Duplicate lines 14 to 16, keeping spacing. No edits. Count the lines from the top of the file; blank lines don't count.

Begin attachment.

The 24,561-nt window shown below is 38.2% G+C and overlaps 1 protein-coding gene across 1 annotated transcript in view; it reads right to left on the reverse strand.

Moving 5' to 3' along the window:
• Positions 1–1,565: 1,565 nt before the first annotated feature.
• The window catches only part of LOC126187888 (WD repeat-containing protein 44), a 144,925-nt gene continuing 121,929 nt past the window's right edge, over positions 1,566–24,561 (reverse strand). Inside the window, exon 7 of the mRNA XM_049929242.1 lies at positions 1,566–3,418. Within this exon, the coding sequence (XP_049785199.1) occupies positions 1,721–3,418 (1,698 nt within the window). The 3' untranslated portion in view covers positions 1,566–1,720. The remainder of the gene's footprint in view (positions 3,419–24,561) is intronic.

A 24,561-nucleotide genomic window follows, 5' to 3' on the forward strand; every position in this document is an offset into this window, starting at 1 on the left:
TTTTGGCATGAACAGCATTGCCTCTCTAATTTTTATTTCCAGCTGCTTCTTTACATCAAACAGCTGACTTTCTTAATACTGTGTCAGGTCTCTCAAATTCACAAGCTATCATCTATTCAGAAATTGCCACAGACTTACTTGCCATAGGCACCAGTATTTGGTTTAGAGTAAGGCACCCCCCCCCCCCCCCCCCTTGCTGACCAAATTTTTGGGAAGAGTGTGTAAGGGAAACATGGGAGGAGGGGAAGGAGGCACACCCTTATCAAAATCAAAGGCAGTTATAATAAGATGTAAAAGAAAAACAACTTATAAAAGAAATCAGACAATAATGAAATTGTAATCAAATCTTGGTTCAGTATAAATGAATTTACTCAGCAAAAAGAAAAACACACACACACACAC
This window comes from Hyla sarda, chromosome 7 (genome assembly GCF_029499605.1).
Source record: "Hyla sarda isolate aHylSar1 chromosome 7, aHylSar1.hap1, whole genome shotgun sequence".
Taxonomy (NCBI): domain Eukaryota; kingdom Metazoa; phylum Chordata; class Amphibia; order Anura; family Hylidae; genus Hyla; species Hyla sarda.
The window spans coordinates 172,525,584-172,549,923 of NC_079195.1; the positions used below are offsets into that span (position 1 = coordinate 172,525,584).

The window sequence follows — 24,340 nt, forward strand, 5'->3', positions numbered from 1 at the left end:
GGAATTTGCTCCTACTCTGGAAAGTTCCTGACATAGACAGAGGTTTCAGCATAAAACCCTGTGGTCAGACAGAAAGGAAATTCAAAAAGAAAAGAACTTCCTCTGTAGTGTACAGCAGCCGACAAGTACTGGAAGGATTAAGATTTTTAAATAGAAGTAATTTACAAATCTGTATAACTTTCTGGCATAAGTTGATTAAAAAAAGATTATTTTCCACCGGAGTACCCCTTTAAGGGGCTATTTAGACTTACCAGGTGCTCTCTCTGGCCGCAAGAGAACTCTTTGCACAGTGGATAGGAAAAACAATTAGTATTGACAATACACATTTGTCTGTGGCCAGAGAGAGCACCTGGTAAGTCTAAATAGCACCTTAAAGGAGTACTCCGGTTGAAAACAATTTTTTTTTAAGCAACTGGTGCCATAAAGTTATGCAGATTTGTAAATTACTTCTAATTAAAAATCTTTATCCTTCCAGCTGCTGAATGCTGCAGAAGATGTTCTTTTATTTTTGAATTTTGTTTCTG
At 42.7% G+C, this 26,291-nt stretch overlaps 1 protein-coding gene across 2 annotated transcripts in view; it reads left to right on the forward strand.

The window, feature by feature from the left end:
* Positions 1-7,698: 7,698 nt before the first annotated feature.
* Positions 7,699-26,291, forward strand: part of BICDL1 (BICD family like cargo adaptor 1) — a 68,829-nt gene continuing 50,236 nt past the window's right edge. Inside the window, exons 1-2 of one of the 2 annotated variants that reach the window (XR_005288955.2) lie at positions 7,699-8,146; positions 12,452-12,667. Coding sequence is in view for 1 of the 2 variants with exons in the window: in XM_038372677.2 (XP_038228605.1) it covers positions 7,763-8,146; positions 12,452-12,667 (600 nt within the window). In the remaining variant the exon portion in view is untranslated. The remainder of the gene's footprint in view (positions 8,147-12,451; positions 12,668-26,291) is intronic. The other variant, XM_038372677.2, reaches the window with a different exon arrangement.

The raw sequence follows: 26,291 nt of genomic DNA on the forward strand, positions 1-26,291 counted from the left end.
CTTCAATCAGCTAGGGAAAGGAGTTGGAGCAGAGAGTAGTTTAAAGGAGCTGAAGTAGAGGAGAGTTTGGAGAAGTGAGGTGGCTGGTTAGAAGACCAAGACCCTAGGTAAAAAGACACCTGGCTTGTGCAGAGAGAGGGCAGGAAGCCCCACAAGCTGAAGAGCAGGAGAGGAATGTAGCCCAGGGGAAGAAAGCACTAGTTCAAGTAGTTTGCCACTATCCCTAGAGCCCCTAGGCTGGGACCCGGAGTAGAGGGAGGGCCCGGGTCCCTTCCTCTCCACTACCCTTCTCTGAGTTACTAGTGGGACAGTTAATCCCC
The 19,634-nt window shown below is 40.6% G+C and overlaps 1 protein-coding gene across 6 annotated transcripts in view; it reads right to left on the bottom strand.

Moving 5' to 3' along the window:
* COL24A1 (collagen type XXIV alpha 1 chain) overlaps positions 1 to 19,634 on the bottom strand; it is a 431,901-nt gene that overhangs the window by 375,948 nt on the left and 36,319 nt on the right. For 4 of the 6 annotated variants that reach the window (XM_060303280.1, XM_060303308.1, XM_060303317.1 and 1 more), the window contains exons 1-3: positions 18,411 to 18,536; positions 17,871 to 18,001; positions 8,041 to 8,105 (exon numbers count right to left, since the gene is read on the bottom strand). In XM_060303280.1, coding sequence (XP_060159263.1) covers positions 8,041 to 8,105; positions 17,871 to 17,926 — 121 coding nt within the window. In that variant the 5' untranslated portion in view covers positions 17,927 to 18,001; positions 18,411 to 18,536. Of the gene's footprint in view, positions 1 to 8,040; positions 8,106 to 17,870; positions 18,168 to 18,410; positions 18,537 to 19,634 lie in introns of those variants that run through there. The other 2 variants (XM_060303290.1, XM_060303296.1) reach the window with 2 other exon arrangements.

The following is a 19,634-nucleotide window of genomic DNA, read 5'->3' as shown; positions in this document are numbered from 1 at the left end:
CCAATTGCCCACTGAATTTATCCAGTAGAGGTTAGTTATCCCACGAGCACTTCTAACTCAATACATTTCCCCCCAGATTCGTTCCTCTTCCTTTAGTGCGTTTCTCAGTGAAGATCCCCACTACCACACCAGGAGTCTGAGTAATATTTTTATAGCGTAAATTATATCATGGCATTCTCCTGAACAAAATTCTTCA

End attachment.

The window, feature by feature from the left end:
* Positions 1-7,698: 7,698 nt before the first annotated feature.
* Positions 7,699-26,291, forward strand: part of BICDL1 (BICD family like cargo adaptor 1) — a 68,829-nt gene continuing 50,236 nt past the window's right edge. Inside the window, exons 1-2 of one of the 2 annotated variants that reach the window (XR_005288955.2) lie at positions 7,699-8,146; positions 12,452-12,667. Coding sequence is in view for 1 of the 2 variants with exons in the window: in XM_038372677.2 (XP_038228605.1) it covers positions 7,763-8,146; positions 12,452-12,667 (600 nt within the window). In the remaining variant the exon portion in view is untranslated. The remainder of the gene's footprint in view (positions 8,147-12,451; positions 12,668-26,291) is intronic. The other variant, XM_038372677.2, reaches the window with a different exon arrangement.